Brexit: View from the tech sector
By Paul Hide, Director of Marketing and Membership, techUK
As we approach 29 March, the date the UK is due to leave the European Union, the chances of leaving without a deal remain significant. As our Brexit Survey revealed, many of our members have not yet taken active steps to prepare for such a situation.
While techUK has been vocal in its opposition to a No Deal Brexit, we have been actively briefing our members of the various steps that they can take to mitigate some of the potential impacts of leaving the EU without a deal. There are a number of pieces of information from various Government bodies that you should be aware of if you have not yet started your planning.
The Department for Business has created a Hub to help businesses prepare for Brexit. The EU Exit Business Hub contains a survey that you can use to identify any of the Government’s Technical Notices on No Deal that may apply to your business. You can also find more user-friendly guides to issues such as how EU workers can apply for Settled Status, changes to the legal basis for using personal data and how rules covering import and export of goods will operate.
The Information Commissioner’s Office Hub
The Information Commissioner’s Office has published its own webpage on data protection and Brexit. This includes a “six steps to take” guide and a tool that can help you identify what, if any, Standard Contractual Clauses you may need to insert into contracts in order to maintain the legal basis for the flow of personal data between the UK and the EU.
In addition, it is also important to note that US companies that utilise the EU/US Privacy Shield will need to amend their public commitments to ensure that the UK remains included come 29 March.
In response to the overwhelming rejection of the Withdrawal Agreement by Parliament, techUK released results of a poll showing that 70 per cent of our members who responded believe that a No Deal Brexit this March would have a negative impact on their business. The survey also shows that 84 per cent of respondents believe the UK overall is unprepared for No Deal.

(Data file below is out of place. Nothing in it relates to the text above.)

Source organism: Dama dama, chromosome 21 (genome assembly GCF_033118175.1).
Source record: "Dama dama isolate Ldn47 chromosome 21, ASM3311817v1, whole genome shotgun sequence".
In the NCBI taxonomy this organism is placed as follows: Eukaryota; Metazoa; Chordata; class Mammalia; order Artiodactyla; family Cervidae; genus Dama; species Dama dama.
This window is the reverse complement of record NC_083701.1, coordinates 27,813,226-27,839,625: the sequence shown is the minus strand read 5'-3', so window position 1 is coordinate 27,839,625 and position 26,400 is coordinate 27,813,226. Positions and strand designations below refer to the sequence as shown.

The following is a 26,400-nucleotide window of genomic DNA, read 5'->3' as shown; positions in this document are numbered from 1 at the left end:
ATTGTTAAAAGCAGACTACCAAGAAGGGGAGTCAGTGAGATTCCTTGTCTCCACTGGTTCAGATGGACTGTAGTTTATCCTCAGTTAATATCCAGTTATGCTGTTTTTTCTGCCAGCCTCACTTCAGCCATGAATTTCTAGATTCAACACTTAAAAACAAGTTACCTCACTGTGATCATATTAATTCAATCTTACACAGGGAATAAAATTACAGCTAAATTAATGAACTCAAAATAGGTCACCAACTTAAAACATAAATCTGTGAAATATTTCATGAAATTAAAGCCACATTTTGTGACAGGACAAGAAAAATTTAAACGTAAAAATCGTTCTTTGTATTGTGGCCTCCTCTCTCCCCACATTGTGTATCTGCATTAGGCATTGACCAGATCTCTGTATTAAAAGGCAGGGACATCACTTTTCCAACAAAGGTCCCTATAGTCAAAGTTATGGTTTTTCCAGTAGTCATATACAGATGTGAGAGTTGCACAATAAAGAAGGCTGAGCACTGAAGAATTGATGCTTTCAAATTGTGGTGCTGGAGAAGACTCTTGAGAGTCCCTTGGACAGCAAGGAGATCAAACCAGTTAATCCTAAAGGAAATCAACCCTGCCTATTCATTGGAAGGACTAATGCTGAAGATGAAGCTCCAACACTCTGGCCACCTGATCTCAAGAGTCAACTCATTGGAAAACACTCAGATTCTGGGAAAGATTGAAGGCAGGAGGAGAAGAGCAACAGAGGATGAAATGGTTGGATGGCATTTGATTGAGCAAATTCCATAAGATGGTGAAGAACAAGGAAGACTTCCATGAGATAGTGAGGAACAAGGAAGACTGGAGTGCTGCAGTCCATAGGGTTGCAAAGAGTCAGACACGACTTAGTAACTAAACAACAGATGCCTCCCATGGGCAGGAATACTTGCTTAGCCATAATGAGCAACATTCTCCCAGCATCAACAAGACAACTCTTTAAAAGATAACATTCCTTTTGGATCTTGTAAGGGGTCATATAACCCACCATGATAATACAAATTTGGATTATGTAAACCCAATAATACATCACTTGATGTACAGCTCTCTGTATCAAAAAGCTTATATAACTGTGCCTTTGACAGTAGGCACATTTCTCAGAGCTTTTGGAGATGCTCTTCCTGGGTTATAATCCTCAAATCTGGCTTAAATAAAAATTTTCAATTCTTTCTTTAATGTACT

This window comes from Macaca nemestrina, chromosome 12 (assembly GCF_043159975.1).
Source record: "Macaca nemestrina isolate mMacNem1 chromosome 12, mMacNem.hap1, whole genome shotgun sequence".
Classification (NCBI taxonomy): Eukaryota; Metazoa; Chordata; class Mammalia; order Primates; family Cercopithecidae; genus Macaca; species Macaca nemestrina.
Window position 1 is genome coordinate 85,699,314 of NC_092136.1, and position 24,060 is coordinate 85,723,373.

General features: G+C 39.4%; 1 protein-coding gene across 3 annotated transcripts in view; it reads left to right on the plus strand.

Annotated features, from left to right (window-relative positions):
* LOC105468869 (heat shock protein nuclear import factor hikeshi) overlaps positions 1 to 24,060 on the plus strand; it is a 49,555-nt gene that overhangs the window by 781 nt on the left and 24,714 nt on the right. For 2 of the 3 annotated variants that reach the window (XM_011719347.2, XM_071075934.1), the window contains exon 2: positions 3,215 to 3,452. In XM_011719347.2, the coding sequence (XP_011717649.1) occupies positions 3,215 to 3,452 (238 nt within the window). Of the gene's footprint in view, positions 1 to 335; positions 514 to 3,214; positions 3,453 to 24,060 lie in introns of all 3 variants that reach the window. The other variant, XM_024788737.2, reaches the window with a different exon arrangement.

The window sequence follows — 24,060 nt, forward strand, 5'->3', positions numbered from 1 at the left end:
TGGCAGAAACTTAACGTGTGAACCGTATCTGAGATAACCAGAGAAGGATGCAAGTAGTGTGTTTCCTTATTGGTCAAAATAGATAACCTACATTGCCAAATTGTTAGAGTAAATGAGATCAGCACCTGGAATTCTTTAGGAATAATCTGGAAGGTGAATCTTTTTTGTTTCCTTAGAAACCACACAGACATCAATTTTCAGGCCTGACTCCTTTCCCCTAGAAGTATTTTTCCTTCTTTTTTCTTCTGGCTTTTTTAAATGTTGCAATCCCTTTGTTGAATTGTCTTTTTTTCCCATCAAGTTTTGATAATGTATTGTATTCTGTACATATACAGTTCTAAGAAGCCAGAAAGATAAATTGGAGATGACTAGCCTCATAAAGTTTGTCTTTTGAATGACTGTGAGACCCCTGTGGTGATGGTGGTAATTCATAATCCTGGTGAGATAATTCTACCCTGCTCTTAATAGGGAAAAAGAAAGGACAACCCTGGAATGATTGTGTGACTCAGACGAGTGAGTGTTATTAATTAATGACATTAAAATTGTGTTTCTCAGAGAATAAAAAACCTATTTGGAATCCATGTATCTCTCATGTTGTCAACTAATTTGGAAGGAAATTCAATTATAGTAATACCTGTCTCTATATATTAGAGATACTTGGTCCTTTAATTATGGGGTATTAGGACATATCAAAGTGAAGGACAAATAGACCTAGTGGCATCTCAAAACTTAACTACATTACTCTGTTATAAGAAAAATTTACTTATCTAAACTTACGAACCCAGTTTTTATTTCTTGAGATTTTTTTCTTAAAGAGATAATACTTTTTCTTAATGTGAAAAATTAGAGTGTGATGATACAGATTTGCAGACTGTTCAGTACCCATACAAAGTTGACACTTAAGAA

The poll, which was conducted in December ahead of the planned Parliamentary vote on the Withdrawal Agreement, sought the views of techUK members on what they thought should happen if Parliament failed to support the Withdrawal Agreement. techUK has consistently warned of the risks of No Deal and the need for an orderly exit that would allow for a close future relationship with the EU.
When asked to rank their preferences for what techUK should do if the Prime Minister’s deal failed to secure the support of Parliament, 51 per cent of the 276 respondents said that supporting calls for another referendum would be their first preference choice. 63 per cent of members selected a second referendum as one of their top three preferences.
Only 11 per cent of members responding viewed accepting No Deal as their first preference, with less than one third (27 per cent) listing it in their top three preferences. Very few respondents (two per cent) selected a General Election as a first preference and only 25 per cent included it in their top three preferences.
The survey further suggests that while most larger firms (250+ staff) have taken steps to prepare for a No Deal Brexit, many smaller tech businesses are unprepared for the UK leaving without a deal, with 65 per cent of smaller firms (<50 staff), and 46 per cent of mid-sized businesses (50-249 staff) who responded to the survey, saying they have taken no active steps to prepare for No Deal. When asked why they have not taken steps to prepare for No Deal, many firms said it was because they were unable to predict what impact it would have (49 per cent) or were unsure what steps to take (37 per cent).
The survey also suggests that the majority of techUK members want a close relationship with the EU after Brexit, with six in 10 respondents supporting closer alignment with the EU compared to ‘looser’ alignment. techUK believes this runs counter to the view expressed in the Chequers White Paper that more flexibility over the rules surrounding the digital sector would be preferable post-Brexit, even if it meant losing some access to EU markets.
Commenting on the survey, techUK CEO, Julian David, said: “techUK has consistently warned of the dire risks of a disorderly exit from the EU. The Withdrawal Agreement would have provided a workable route forward, but this has been overwhelmingly rejected by Parliament. The UK now risks No Deal by default unless the deadlock can be broken.
“Our polling suggests that many of our small and mid-sized members in particular do not have the resources or information needed to effectively prepare for No Deal. They want a deal that works and a future relationship that retains a high level of alignment and access to the EU market on issues that matter to the sector, such as the free flow of data, regulation and the availability of talent. We believe a simple ‘Canada-style’ free trade agreement would not be an acceptable outcome for most of techUK’s members.”